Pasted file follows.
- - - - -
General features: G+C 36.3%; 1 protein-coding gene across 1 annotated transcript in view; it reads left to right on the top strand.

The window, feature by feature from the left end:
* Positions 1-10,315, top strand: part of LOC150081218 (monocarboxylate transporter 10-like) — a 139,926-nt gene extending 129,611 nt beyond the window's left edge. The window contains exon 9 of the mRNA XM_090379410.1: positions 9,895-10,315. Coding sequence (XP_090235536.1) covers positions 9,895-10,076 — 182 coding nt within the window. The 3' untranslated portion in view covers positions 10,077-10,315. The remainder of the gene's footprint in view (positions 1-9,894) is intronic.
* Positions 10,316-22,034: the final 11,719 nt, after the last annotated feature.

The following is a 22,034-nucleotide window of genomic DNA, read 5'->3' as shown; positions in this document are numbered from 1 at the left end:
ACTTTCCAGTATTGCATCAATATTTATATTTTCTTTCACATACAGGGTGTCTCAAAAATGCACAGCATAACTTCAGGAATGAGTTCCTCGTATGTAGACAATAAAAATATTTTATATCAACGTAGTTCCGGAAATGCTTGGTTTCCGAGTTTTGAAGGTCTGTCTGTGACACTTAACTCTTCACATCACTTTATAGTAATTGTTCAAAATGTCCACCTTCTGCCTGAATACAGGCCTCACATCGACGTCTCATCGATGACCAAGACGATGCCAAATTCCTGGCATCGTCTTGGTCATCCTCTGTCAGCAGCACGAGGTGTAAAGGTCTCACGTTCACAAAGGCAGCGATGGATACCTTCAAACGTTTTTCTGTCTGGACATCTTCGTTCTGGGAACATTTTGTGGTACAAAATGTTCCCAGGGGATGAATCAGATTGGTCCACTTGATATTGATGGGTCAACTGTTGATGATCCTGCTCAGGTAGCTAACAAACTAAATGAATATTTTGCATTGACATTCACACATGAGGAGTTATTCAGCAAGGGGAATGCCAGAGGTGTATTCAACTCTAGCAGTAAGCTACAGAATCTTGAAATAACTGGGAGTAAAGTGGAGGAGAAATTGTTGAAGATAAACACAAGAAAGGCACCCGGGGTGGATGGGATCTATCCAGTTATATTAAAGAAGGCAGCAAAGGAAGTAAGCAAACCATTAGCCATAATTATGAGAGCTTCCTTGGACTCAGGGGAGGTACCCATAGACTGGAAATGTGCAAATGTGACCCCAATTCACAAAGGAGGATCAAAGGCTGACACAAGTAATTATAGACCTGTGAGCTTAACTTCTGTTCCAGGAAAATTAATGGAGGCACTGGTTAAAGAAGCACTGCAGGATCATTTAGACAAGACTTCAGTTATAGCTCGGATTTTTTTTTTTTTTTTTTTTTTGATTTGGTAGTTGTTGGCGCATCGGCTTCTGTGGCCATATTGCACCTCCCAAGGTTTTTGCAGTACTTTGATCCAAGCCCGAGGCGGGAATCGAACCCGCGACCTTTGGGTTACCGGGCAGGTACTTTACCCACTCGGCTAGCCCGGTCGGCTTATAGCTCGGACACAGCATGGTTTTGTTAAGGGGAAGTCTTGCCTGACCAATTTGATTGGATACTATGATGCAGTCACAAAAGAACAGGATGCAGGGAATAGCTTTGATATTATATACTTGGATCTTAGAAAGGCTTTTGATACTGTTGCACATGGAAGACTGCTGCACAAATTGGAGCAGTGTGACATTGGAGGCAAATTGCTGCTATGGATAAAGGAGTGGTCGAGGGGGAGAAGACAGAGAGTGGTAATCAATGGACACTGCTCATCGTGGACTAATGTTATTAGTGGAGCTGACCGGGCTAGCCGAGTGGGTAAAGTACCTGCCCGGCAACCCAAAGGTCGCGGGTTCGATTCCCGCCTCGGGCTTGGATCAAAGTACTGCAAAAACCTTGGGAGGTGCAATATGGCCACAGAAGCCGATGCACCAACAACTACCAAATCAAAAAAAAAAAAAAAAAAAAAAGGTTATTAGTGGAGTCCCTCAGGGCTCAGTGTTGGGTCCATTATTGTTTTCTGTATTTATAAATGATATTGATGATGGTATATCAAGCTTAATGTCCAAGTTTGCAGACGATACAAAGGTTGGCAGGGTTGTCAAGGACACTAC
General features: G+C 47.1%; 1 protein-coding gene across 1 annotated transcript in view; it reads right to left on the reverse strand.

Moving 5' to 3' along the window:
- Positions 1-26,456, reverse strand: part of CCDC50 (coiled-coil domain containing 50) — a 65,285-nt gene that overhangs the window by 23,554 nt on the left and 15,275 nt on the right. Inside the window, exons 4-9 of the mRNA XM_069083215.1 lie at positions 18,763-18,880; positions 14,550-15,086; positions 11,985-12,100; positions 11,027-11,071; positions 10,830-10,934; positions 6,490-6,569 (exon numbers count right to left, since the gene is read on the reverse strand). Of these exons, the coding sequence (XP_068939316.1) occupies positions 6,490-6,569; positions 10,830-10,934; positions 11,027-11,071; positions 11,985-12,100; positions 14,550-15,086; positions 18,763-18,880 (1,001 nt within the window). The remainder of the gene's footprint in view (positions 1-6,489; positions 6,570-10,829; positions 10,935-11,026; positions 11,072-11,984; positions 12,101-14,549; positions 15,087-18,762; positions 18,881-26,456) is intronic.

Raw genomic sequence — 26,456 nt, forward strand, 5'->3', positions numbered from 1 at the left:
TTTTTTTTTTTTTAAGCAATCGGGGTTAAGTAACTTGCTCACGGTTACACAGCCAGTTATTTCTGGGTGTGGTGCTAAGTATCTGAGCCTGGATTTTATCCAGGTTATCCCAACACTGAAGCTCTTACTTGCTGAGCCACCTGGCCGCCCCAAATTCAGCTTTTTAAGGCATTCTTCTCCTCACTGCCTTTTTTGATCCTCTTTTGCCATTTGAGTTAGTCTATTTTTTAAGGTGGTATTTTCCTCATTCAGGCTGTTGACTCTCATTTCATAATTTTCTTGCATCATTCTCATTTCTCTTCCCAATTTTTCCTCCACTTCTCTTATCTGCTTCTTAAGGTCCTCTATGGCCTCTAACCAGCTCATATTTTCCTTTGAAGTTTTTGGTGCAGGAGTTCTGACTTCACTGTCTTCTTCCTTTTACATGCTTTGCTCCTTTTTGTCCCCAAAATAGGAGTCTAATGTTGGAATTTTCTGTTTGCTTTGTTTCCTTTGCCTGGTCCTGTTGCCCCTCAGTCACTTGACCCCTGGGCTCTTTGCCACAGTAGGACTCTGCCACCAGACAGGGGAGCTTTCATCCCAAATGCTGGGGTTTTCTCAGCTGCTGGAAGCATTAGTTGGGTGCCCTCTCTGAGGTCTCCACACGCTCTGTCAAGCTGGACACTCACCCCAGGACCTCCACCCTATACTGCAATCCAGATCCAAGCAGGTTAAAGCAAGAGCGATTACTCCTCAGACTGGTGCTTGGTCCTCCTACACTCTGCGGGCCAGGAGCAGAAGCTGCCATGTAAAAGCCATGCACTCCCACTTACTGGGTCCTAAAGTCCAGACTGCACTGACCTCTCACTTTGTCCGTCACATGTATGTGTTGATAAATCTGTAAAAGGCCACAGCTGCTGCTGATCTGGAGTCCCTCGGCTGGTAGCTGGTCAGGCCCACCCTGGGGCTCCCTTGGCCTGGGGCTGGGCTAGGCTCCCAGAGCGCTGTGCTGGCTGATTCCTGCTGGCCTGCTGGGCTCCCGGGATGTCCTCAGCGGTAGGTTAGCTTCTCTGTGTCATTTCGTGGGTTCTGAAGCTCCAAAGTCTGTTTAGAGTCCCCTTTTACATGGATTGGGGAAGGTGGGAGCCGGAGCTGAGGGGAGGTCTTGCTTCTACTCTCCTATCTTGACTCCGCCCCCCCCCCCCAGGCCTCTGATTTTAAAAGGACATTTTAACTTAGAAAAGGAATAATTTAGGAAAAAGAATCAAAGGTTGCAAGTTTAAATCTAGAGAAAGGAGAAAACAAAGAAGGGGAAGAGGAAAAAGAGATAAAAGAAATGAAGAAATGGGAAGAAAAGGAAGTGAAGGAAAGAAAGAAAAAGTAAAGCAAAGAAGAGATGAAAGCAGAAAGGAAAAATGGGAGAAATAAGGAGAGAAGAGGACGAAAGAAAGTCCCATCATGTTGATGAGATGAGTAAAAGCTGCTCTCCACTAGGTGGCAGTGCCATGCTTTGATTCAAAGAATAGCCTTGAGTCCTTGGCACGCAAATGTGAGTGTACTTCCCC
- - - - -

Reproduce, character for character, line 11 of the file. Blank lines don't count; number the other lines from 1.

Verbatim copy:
TTTTTTTTTTTTTAAGCAATCGGGGTTAAGTAACTTGCTCACGGTTACACAGCCAGTTATTTCTGGGTGTGGTGCTAAGTATCTGAGCCTGGATTTTATCCAGGTTATCCCAACACTGAAGCTCTTACTTGCTGAGCCACCTGGCCGCCCCAAATTCAGCTTTTTAAGGCATTCTTCTCCTCACTGCCTTTTTTGATCCTCTTTTGCCATTTGAGTTAGTCTATTTTTTAAGGTGGTATTTTCCTCATTCAGGCTGTTGACTCTCATTTCATAATTTTCTTGCATCATTCTCATTTCTCTTCCCAATTTTTCCTCCACTTCTCTTATCTGCTTCTTAAGGTCCTCTATGGCCTCTAACCAGCTCATATTTTCCTTTGAAGTTTTTGGTGCAGGAGTTCTGACTTCACTGTCTTCTTCCTTTTACATGCTTTGCTCCTTTTTGTCCCCAAAATAGGAGTCTAATGTTGGAATTTTCTGTTTGCTTTGTTTCCTTTGCCTGGTCCTGTTGCCCCTCAGTCACTTGACCCCTGGGCTCTTTGCCACAGTAGGACTCTGCCACCAGACAGGGGAGCTTTCATCCCAAATGCTGGGGTTTTCTCAGCTGCTGGAAGCATTAGTTGGGTGCCCTCTCTGAGGTCTCCACACGCTCTGTCAAGCTGGACACTCACCCCAGGACCTCCACCCTATACTGCAATCCAGATCCAAGCAGGTTAAAGCAAGAGCGATTACTCCTCAGACTGGTGCTTGGTCCTCCTACACTCTGCGGGCCAGGAGCAGAAGCTGCCATGTAAAAGCCATGCACTCCCACTTACTGGGTCCTAAAGTCCAGACTGCACTGACCTCTCACTTTGTCCGTCACATGTATGTGTTGATAAATCTGTAAAAGGCCACAGCTGCTGCTGATCTGGAGTCCCTCGGCTGGTAGCTGGTCAGGCCCACCCTGGGGCTCCCTTGGCCTGGGGCTGGGCTAGGCTCCCAGAGCGCTGTGCTGGCTGATTCCTGCTGGCCTGCTGGGCTCCCGGGATGTCCTCAGCGGTAGGTTAGCTTCTCTGTGTCATTTCGTGGGTTCTGAAGCTCCAAAGTCTGTTTAGAGTCCCCTTTTACATGGATTGGGGAAGGTGGGAGCCGGAGCTGAGGGGAGGTCTTGCTTCTACTCTCCTATCTTGACTCCGCCCCCCCCCCCCAGGCCTCTGATTTTAAAAGGACATTTTAACTTAGAAAAGGAATAATTTAGGAAAAAGAATCAAAGGTTGCAAGTTTAAATCTAGAGAAAGGAGAAAACAAAGAAGGGGAAGAGGAAAAAGAGATAAAAGAAATGAAGAAATGGGAAGAAAAGGAAGTGAAGGAAAGAAAGAAAAAGTAAAGCAAAGAAGAGATGAAAGCAGAAAGGAAAAATGGGAGAAATAAGGAGAGAAGAGGACGAAAGAAAGTCCCATCATGTTGATGAGATGAGTAAAAGCTGCTCTCCACTAGGTGGCAGTGCCATGCTTTGATTCAAAGAATAGCCTTGAGTCCTTGGCACGCAAATGTGAGTGTACTTCCCC